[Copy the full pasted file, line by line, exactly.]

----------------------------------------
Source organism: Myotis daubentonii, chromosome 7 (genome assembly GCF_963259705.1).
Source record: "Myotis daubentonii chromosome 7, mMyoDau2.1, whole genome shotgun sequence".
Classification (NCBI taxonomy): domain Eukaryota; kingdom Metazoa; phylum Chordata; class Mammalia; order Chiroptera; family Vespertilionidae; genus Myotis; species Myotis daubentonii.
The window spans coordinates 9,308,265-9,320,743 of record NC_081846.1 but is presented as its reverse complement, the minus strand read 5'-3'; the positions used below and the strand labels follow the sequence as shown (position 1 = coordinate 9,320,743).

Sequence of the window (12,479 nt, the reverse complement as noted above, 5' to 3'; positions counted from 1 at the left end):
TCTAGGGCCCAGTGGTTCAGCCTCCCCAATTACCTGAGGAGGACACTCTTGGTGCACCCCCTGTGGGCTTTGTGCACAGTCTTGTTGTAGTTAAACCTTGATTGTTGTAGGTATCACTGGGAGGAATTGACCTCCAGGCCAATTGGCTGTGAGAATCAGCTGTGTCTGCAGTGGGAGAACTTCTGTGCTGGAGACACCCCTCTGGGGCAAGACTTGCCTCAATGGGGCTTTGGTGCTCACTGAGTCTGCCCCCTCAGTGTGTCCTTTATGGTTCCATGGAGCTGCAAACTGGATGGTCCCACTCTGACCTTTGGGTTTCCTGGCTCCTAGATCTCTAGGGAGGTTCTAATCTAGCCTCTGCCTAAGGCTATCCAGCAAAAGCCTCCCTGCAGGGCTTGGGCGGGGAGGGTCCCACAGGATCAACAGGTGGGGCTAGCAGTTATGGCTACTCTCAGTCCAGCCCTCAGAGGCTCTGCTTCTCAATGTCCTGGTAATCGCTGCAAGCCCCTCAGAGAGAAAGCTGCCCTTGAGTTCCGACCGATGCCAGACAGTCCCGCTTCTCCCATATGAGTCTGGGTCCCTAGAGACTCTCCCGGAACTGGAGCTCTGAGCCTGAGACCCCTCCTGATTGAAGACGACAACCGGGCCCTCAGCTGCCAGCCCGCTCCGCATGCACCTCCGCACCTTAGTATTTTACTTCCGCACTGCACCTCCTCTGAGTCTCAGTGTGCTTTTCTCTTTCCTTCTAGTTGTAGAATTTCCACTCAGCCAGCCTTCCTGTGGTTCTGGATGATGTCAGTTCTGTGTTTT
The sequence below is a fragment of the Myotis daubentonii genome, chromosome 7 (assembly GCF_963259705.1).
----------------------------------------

Source organism: Myotis daubentonii, chromosome 7 (genome assembly GCF_963259705.1).
Source record: "Myotis daubentonii chromosome 7, mMyoDau2.1, whole genome shotgun sequence".
Classification (NCBI taxonomy): domain Eukaryota; kingdom Metazoa; phylum Chordata; class Mammalia; order Chiroptera; family Vespertilionidae; genus Myotis; species Myotis daubentonii.
The window spans coordinates 9,308,265-9,320,743 of record NC_081846.1 but is presented as its reverse complement, the minus strand read 5'-3'; the positions used below and the strand labels follow the sequence as shown (position 1 = coordinate 9,320,743).

Sequence of the window (12,479 nt, the reverse complement as noted above, 5' to 3'; positions counted from 1 at the left end):
TCTAGGGCCCAGTGGTTCAGCCTCCCCAATTACCTGAGGAGGACACTCTTGGTGCACCCCCTGTGGGCTTTGTGCACAGTCTTGTTGTAGTTAAACCTTGATTGTTGTAGGTATCACTGGGAGGAATTGACCTCCAGGCCAATTGGCTGTGAGAATCAGCTGTGTCTGCAGTGGGAGAACTTCTGTGCTGGAGACACCCCTCTGGGGCAAGACTTGCCTCAATGGGGCTTTGGTGCTCACTGAGTCTGCCCCCTCAGTGTGTCCTTTATGGTTCCATGGAGCTGCAAACTGGATGGTCCCACTCTGACCTTTGGGTTTCCTGGCTCCTAGATCTCTAGGGAGGTTCTAATCTAGCCTCTGCCTAAGGCTATCCAGCAAAAGCCTCCCTGCAGGGCTTGGGCGGGGAGGGTCCCACAGGATCAACAGGTGGGGCTAGCAGTTATGGCTACTCTCAGTCCAGCCCTCAGAGGCTCTGCTTCTCAATGTCCTGGTAATCGCTGCAAGCCCCTCAGAGAGAAAGCTGCCCTTGAGTTCCGACCGATGCCAGACAGTCCCGCTTCTCCCATATGAGTCTGGGTCCCTAGAGACTCTCCCGGAACTGGAGCTCTGAGCCTGAGACCCCTCCTGATTGAAGACGACAACCGGGCCCTCAGCTGCCAGCCCGCTCCGCATGCACCTCCGCACCTTAGTATTTTACTTCCGCACTGCACCTCCTCTGAGTCTCAGTGTGCTTTTCTCTTTCCTTCTAGTTGTAGAATTTCCACTCAGCCAGCCTTCCTGTGGTTCTGGATGATGTCAGTTCTGTGTTTT
The sequence below is a fragment of the Myotis daubentonii genome, chromosome 7 (assembly GCF_963259705.1).